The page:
While Roger Federer fought valiantly all week in Toronto, he ultimately could not find a way to thwart an inspired Jo-Wilfried Tsonga in the final of the Rogers Cup.
The world No. 3 was not the first person to try and stop the Frenchman this week. Tsonga maintained command of the match through dominant serving, as he faced no break points and won over 90% of his first service points to close out the match 7-5, 7-6.
Tsonga defeated a gauntlet of opponents including world No. 1 Novak Djokovic, Andy Murray and Grigor Dimitrov before reaching his first Masters 1000 final in over two years. Tsonga became the first Frenchman to win the Canadian Open and the first player outside the Big Four to win the tournament since 2003.
Although Federer was quick to compliment his opponent for his incredible showing, he was clearly frustrated by the daytime conditions at the tournament.
“It was the overall day conditions that were tough for me. It was much faster than in the night all my previous matches, so I think the turnaround was tough. Today was just really difficult in terms of rhythm from the baseline, so it was like a new tournament for me today.
“No excuses. I think he (Tsonga) played really solid and well when he had to, and I think he served well overall, which was key for him.”
While Federer is satisfied with his kick-off to the US Open Series, he is also disappointed by the way the scheduling of his matches negatively impacted his final match of the week.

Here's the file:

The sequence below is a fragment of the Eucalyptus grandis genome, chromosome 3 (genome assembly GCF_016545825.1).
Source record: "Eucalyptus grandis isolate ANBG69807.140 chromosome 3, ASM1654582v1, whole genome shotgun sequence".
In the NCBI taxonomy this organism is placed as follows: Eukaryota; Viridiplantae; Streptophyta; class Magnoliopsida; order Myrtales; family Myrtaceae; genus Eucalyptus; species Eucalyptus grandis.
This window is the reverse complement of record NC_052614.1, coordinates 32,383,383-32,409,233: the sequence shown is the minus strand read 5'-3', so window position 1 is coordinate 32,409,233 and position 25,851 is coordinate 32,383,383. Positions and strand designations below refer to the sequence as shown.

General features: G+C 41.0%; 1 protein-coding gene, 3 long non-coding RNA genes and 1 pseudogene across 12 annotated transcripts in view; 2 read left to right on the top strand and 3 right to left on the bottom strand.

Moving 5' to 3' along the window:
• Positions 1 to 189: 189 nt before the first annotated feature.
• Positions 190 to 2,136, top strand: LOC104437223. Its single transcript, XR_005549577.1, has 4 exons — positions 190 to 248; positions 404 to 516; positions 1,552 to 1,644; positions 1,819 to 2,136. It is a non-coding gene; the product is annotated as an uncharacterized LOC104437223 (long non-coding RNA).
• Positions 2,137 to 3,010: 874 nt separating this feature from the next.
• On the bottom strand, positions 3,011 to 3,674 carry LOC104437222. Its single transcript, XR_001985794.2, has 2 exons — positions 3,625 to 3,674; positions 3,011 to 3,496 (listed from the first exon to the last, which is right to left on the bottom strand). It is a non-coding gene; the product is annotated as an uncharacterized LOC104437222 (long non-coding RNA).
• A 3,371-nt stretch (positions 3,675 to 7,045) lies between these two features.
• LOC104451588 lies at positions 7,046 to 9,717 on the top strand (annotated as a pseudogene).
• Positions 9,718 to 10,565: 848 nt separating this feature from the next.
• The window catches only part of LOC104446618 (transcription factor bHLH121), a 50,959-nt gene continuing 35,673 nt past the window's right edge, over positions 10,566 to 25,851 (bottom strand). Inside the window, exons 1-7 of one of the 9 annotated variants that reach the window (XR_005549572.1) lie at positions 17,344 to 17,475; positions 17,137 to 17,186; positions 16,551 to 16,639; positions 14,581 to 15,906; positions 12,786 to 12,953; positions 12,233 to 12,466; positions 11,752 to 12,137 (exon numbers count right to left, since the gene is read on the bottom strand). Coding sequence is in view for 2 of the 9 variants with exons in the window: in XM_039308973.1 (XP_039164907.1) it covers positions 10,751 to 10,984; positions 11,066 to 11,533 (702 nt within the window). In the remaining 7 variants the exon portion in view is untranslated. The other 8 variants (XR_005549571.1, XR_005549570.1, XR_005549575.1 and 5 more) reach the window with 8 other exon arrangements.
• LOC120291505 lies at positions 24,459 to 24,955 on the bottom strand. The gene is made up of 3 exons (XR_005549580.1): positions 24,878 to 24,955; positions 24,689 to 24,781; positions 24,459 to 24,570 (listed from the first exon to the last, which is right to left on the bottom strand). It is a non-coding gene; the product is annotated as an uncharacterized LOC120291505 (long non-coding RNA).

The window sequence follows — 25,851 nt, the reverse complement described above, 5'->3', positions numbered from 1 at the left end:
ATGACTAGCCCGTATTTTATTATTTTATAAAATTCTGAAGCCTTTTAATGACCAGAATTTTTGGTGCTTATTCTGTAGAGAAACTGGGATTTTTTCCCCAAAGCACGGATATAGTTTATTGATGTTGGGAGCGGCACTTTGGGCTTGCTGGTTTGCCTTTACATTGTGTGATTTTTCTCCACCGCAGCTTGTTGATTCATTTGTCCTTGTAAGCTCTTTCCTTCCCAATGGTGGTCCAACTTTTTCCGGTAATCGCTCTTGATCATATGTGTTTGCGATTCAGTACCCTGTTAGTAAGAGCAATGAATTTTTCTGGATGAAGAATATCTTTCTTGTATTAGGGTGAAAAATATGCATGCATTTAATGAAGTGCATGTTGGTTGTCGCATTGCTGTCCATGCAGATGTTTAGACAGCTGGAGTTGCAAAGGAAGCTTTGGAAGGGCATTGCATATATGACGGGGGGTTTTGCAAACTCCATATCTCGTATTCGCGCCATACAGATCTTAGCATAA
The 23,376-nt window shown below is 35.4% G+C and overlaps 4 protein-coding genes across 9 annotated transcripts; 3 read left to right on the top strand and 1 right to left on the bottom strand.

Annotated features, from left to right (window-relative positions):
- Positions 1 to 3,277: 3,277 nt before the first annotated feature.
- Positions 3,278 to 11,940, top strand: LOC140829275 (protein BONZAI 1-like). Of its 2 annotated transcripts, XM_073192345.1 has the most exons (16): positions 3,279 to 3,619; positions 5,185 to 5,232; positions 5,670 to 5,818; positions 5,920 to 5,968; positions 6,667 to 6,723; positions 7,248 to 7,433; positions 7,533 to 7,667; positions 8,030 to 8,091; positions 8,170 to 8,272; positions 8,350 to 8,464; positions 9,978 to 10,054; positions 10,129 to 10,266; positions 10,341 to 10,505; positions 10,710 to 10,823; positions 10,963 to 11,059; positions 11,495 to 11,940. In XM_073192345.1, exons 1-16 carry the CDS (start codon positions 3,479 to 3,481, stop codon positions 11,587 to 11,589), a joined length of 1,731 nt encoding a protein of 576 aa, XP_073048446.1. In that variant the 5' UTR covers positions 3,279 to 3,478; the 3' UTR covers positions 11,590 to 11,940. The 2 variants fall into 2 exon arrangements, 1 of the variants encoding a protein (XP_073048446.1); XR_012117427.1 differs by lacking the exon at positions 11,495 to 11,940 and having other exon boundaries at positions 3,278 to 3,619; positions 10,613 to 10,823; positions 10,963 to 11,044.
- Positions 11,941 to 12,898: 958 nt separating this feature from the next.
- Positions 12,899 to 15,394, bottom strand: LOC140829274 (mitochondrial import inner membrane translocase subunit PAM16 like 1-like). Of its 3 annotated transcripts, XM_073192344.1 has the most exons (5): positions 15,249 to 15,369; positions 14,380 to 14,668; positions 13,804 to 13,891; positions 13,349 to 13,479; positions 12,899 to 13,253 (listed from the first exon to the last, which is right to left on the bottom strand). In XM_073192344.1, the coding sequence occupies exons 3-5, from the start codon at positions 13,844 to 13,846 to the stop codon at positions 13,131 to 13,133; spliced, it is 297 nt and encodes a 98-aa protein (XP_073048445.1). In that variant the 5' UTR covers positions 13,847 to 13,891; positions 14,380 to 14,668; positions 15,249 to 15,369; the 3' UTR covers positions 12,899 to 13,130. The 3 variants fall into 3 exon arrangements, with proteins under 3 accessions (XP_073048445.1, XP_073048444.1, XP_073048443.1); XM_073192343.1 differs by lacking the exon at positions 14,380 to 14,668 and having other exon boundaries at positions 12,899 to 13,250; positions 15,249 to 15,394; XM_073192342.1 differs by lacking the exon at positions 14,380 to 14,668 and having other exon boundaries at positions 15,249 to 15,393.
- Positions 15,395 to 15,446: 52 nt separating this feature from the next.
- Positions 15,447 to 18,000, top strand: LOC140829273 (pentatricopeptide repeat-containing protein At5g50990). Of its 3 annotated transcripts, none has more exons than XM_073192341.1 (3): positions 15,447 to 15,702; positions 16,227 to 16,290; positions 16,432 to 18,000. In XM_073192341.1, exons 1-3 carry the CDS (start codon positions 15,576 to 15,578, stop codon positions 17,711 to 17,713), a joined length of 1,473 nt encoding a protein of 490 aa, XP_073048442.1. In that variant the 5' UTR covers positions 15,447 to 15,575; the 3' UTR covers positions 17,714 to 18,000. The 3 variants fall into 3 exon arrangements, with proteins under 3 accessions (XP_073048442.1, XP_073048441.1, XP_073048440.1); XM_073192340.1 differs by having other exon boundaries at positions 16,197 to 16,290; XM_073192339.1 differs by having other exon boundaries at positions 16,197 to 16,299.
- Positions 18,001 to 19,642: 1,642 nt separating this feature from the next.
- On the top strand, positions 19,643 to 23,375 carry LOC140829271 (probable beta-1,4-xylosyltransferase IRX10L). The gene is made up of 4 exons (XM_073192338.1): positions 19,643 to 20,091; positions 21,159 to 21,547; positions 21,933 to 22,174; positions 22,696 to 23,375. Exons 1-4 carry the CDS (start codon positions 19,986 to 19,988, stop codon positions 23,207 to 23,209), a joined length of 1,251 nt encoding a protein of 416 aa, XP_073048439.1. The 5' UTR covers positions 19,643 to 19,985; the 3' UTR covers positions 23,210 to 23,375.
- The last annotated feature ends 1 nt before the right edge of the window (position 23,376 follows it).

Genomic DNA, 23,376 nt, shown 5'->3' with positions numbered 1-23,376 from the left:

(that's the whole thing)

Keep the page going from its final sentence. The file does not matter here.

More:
“I’m pretty happy that I made the finals in my first tournament back on hard courts. Had a few tough matches which clearly gave me a lot of information. I know what I need to work on the next few days and next few weeks, which is good to know what I need to do other than feeling lost. I wish I could have played better in the finals today, but I think the facts were that it was tough for me. Jo did come with all the day sessions into the finals, I didn’t.”
After being pestered repeatedly by the same reporter to explain his mental preparation for the final match against Tsonga, Federer ended the press conference on a surprisingly blunt note.
“I was not playing good enough. You can be as nervous as you want to be. If you can’t hit forehands or whatever, it’s just like – it wasn’t my day.
“It was just a shitty day.”